2. I always think of this one as FH’s small town America 1950s alien invasion mashup novel, and in that respect I think it succeeds really well. I’d argue that FH tried to hard on a prose level when writing Dune, and failed more often than he succeeded. But when he wasn’t trying to be so clever – as in this one and The Green Brain – he produced better writing at the sentence level.

  3. Actually, I’m quite enjoying this particular Herbert novel for what it is. Light fluff in between heavier works (remember, this is 1967-68, after the first Dune novel but still before Dune Messiah and the rest in the series). Clearly, Herbert is not writing on the same level as he is with Dune, a masterwork. Marking time, and as such a reader into Herbert’s work should see “The Santaroga Barrier” in this context. It is kind of a folksy novel, a piece of americana…Herbert is clearly into America’s historical development (his intriguing views on environment and economy of America, for example) and shows especially in the early part of the novel. His interest in psychology is also evident here. At any rate, it’s simply not Dune and, since reading his non-Dune work one by one, I’m going to take this approach all the way through.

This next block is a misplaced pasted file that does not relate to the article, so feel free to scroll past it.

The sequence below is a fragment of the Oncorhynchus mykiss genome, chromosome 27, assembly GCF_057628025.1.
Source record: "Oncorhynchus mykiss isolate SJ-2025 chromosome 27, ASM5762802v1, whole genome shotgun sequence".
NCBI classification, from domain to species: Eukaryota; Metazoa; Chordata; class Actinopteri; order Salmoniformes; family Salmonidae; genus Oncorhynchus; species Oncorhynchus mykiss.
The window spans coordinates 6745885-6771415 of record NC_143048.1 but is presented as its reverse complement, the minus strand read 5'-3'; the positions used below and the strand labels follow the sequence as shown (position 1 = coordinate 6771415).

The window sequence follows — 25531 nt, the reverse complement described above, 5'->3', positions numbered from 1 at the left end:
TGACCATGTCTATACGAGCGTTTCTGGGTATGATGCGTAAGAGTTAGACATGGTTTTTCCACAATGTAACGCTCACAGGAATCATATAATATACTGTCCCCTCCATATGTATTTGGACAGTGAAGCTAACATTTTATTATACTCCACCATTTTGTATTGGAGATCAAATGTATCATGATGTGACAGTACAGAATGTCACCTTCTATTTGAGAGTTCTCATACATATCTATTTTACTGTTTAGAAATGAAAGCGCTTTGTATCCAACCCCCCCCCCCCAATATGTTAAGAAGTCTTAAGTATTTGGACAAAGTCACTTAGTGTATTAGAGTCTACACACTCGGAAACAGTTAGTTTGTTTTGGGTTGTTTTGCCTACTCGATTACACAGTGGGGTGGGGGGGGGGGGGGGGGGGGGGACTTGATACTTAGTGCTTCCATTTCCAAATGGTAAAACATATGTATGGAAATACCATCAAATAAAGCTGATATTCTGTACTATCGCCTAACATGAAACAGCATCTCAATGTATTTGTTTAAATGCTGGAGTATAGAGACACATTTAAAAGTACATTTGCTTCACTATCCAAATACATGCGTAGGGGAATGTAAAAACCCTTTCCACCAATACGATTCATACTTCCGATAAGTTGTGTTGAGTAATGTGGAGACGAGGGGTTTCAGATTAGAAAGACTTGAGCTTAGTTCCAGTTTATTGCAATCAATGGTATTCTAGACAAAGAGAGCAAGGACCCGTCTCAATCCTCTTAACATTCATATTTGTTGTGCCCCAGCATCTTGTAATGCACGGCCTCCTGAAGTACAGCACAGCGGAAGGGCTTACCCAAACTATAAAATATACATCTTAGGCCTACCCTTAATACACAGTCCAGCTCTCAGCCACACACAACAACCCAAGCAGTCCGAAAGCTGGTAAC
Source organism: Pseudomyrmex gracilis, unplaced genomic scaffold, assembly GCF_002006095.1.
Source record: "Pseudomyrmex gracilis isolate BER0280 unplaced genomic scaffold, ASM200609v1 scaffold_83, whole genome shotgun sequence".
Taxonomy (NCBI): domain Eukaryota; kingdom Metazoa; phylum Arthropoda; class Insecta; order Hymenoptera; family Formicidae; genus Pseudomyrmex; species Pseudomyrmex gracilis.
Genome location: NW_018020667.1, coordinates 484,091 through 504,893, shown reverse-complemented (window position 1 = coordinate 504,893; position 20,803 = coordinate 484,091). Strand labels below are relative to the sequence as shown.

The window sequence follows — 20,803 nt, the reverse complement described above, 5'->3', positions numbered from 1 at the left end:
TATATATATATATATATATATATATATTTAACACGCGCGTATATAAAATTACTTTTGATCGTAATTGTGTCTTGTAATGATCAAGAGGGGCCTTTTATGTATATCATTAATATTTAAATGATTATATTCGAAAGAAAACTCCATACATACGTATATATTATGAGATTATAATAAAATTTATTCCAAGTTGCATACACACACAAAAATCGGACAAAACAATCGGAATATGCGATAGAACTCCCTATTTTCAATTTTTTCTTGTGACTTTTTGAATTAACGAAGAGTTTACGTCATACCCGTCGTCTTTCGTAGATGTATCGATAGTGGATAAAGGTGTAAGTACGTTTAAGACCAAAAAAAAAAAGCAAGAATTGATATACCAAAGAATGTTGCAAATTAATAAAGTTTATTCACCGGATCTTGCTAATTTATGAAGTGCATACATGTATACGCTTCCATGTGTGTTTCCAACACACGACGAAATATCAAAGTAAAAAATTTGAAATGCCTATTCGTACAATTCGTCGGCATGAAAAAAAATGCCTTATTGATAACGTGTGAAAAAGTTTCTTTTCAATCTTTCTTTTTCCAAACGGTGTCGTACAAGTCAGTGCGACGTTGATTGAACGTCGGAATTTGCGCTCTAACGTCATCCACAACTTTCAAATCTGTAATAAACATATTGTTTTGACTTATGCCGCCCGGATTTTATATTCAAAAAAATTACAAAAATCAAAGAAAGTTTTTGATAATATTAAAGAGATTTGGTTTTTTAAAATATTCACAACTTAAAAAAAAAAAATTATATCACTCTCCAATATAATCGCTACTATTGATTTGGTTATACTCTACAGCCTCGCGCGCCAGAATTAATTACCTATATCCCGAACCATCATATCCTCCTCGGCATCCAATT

4. Paul, that sounds like a reasonable approach. Looking back at this review, it looks like I was in a much less forgiving mood when I read the book, for whatever reason.